The Biden administration is making the battle against climate change a top priority—and it expects companies to join the fight. Treasury Secretary Janet Yellen has pledged to explore tax policy changes to incentivize companies to cut carbon emissions and plans to appoint a “climate czar” to assess potential risks to the financial system. And, after announcing plans to revisit its 2010 climate disclosure guidelines, the SEC launched a task force in the Division of Enforcement that will scrutinize any material gaps or misstatements under the existing rules.
From a corporate director’s perspective, pressure to act more aggressively on climate change is nothing new. After all, the largest institutional shareholders have long been clamoring for greater disclosure around companies’ climate risk and footprint. But with the White House putting climate risk front and center, boards will see the need to do even more.
The good news is that directors increasingly believe that climate change should play a role in forming corporate strategy. Two-thirds (67%) of board members agreed with that statement in our latest Annual Corporate Directors Survey, up about 13 percentage points from the previous year. But, when it comes to environmental, social, and governance (ESG) issues like climate change, only 51% of directors say their boards have a strong understanding of how they impact the company.
It’s worth noting that corporate executives largely agree that their boards’ understanding of ESG issues could be stronger. When we polled more than 550 C-suite leaders about board effectiveness in 2020, less than half (47%) said their directors had a good grasp of the subject.
Fortunately, board members don’t need to be full-fledged climate experts to fulfill their oversight responsibilities. A broad understanding of the scientific consensus will suffice most of the time—especially when coupled with a willingness to explore its consequences for their companies. What toll will rising seas, stronger storms, and longer droughts take? When these questions are particularly complex, then true experts can—and should—be called in to help.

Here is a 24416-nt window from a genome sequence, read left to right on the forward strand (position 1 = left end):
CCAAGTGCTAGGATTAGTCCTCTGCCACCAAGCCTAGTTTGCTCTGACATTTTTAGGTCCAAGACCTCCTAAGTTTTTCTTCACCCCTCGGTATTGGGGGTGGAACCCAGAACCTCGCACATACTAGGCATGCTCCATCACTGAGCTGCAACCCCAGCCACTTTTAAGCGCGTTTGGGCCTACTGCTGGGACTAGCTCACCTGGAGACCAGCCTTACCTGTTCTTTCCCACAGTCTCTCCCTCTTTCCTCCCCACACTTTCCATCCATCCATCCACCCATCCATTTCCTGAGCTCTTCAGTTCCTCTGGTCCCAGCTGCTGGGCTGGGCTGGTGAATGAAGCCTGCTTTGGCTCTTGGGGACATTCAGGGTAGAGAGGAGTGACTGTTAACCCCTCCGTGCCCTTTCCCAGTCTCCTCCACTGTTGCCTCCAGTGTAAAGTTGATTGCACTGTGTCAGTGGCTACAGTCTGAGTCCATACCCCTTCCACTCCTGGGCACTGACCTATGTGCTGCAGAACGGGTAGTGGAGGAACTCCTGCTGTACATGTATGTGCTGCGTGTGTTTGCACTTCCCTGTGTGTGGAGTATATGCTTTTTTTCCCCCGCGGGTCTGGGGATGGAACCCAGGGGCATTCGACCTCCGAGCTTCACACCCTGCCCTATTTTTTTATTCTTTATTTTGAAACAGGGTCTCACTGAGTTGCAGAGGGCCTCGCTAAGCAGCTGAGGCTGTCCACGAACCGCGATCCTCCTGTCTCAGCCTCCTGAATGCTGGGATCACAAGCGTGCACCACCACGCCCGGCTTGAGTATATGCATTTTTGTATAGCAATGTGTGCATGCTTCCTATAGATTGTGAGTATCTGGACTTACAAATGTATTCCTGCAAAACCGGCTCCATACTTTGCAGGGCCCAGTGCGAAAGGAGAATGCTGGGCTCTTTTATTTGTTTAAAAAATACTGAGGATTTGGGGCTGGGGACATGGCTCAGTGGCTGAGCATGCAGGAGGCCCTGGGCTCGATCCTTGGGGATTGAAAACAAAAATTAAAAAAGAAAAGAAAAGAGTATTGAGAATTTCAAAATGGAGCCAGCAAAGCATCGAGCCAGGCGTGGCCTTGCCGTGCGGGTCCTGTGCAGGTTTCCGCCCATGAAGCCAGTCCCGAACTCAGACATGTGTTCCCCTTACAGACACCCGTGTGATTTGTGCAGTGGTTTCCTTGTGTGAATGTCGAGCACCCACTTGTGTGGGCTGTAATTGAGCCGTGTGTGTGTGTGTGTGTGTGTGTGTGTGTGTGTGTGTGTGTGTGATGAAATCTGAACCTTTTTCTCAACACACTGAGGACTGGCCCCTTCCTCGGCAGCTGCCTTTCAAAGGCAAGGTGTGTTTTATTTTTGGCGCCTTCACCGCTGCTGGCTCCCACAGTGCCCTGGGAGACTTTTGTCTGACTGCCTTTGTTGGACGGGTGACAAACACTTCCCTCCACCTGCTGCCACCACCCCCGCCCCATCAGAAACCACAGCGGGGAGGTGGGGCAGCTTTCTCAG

A director’s goal should be to understand how their management team assesses these and other climate-related risks, what they plan to do to mitigate them, and how they envision sharing that story with stakeholders outside the company, such as regulators, investors, communities, and customers. With expectations around transparency ramping up, boards will want to understand their management teams’ strategy for aligning with frameworks from groups like the Task Force on Climate-Related Financial Disclosures.
Risk oversight is an important part of boards’ remit. Climate change may differ from other risks a company faces due to the potential magnitude of its consequences, but boards can still look to risk management oversight best practices as they grapple with it.
Before that can happen, however, it must be on the agenda. Only 45% of directors said that ESG issues regularly have a place there, according to our Annual Corporate Directors Survey. That’s a strong indication that most boards aren’t giving climate risk oversight the attention it deserves—and that stakeholders demand.
Boards can ensure effective oversight of climate risk by asking their management teams the right questions. These may include:
Improving boardroom climate competency and ensuring that climate change is on the table during discussions of risk management are key first steps. But boards shouldn’t stop there. Because climate change—both as a corporate governance matter and a fact of life—is here to stay, boards should ask themselves where responsibility for overseeing this crucial risk should lie. Whether it lies with the full board or a committee, what matters most is that ownership of the matter is clear and that it remains on the agenda. When it comes to overseeing climate risk, the work has just begun.